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Common sense tells you to be careful when around dangerous fluids like petrol, but it is surprisingly easy to spill it whilst filling up your bike, splashing some across the gas tank and onto a hot engine, or exhaust header pipes. The results can be catastrophic, so always take care and don’t rush the job.

 

Some bikers prefer to sit astride their bikes whilst gassing up, arguing that this allows you to truly fill the tank to the brim and see the fuel rising to the very top. True enough, but aiming to squeeze in those last few drops increases the risk that one day, a slightly iffy pump, will suddenly squirt a last gasp of petrol into a full tank, possibly spilling it straight over the engine, your privates – or both!

 

Ooh Matron!

 

So set the bike securely on its stand, take your gloves off so you can feel the gas pump’s trigger pressure accurately, then get as close as possible to the gas tank filler cap, without taking too many deep breaths of the horrible petrol fumes. Angle the pump nozzle slightly to the side, or back of the gas tank, as this will minimise the risk of petrol splashing back from any ridge inside your petrol tank.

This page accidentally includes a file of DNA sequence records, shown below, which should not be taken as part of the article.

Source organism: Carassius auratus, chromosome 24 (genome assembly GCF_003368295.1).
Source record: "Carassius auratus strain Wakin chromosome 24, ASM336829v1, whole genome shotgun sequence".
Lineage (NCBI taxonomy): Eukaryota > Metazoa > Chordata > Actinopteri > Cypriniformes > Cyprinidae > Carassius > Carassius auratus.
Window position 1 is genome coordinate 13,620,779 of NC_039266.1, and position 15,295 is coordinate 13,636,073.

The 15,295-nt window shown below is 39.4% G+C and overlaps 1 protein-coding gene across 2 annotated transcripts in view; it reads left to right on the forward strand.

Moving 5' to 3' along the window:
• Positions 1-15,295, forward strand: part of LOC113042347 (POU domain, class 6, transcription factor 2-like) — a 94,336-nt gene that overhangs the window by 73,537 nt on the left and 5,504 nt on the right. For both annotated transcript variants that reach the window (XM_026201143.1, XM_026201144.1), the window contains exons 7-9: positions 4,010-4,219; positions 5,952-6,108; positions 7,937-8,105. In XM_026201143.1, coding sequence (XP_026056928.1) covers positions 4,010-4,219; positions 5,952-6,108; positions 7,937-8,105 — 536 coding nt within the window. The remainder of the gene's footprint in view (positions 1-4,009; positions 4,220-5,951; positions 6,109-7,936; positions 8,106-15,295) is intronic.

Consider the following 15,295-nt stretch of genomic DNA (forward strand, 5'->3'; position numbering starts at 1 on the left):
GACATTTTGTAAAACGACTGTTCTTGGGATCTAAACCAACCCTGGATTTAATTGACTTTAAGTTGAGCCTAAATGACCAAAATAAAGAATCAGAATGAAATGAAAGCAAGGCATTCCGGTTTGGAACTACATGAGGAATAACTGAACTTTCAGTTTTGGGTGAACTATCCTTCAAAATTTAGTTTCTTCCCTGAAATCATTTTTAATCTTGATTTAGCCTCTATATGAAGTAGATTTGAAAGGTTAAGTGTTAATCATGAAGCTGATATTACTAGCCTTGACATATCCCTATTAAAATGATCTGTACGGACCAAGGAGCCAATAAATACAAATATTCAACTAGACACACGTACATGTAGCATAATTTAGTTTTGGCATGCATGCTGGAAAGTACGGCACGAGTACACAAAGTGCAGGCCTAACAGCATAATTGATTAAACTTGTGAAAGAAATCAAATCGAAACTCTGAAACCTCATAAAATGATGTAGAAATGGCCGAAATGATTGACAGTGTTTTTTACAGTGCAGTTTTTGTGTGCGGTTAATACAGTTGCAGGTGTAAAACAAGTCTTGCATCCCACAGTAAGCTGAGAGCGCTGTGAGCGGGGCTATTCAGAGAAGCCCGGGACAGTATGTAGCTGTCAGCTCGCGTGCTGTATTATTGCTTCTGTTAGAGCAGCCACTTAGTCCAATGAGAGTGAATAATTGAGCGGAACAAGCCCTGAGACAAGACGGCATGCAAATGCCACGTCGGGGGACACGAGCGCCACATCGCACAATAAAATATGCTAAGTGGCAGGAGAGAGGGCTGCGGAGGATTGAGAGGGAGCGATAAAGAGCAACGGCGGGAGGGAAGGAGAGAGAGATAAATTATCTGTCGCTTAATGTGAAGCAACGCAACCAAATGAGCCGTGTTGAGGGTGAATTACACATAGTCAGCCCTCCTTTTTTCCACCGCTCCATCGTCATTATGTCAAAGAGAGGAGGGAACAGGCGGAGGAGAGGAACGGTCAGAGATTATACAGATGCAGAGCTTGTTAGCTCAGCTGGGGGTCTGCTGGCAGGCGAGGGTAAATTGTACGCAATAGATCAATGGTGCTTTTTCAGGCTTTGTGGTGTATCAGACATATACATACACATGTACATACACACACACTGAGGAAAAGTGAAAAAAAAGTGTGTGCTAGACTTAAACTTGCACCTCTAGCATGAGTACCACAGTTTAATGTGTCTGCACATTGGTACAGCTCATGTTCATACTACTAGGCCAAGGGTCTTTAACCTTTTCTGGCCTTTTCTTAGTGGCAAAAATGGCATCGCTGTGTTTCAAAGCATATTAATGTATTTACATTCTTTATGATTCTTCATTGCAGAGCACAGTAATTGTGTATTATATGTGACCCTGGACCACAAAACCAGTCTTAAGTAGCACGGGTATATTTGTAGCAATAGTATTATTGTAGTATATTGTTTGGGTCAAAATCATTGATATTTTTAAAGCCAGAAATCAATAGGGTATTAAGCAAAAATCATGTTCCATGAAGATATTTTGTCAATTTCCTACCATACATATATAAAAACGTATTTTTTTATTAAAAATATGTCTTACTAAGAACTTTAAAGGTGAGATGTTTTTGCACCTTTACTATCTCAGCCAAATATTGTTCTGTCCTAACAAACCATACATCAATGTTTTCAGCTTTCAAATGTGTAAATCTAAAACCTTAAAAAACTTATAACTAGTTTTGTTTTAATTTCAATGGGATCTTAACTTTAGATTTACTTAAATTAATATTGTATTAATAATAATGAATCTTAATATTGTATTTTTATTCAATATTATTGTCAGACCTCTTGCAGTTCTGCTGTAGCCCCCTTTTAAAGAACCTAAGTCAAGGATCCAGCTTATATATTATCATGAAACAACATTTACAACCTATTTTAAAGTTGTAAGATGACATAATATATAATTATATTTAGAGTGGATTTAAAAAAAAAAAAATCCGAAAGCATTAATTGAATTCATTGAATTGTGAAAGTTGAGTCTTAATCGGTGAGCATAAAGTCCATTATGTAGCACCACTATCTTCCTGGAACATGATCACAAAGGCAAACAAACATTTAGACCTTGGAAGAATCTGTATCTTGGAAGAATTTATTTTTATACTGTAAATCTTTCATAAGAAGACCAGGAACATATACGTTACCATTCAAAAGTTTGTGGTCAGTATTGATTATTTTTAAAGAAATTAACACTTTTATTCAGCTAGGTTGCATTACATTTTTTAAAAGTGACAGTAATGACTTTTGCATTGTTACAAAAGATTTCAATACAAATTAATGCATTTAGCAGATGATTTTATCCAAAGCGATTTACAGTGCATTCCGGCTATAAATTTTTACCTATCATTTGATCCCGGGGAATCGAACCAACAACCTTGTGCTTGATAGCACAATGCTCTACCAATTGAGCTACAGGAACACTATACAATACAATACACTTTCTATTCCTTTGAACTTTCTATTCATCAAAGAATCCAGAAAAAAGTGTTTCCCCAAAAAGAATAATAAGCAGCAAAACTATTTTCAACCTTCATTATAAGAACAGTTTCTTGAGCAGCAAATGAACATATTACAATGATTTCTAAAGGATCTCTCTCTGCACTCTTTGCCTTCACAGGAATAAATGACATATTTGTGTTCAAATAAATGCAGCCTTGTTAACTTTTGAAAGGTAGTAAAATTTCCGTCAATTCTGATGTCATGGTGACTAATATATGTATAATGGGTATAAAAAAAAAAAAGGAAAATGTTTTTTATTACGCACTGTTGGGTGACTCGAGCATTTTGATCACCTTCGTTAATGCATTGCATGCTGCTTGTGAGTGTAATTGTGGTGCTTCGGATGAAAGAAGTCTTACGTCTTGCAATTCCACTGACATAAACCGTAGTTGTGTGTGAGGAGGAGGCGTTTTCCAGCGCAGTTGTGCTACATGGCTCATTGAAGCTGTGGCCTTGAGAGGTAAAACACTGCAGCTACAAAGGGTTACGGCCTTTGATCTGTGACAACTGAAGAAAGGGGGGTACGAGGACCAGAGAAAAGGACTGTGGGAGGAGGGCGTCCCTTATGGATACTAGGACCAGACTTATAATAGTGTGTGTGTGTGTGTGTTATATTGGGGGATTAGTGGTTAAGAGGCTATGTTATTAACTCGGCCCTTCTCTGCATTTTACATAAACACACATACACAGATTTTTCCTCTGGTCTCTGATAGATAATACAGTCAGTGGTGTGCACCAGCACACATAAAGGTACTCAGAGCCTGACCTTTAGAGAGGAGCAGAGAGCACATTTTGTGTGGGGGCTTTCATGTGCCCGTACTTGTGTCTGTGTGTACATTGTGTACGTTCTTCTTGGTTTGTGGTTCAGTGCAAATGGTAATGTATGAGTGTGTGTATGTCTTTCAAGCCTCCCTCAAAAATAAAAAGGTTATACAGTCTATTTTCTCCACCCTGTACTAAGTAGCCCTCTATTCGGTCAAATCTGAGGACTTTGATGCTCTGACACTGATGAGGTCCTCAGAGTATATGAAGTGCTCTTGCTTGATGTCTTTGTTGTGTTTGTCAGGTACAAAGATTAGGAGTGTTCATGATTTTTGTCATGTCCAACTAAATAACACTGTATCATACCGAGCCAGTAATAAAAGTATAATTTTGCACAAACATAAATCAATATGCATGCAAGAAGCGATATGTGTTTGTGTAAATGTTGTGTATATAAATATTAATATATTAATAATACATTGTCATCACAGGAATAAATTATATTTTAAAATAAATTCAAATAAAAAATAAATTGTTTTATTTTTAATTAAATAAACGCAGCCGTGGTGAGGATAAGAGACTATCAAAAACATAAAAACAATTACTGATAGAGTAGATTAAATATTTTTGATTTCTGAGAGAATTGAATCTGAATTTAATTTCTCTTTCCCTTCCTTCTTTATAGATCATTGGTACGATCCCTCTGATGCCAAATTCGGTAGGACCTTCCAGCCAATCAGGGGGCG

Fuel up steadily, gradually decreasing trigger pressure after 30 seconds or so. Most bikes take around 15-18 litres from reserve to full, or just over three gallons. It doesn’t take some pumps long to deliver that amount, so pump the last half gallon in very slowly.

 

Not only is petrol potentially highly flammable, but it damages paintwork too. So if you do spill some, get it wiped away as quickly as possible. Finally, make sure the gas cap has locked shut properly – test it by pulling gently at it with the key removed (assuming it is the locking type obviously). There’s nothing quite so deadly as leaking fuel over your nads as you ride off merrily into the sunset.

 

It ain’t big, or clever, so don’t let it happen to you.

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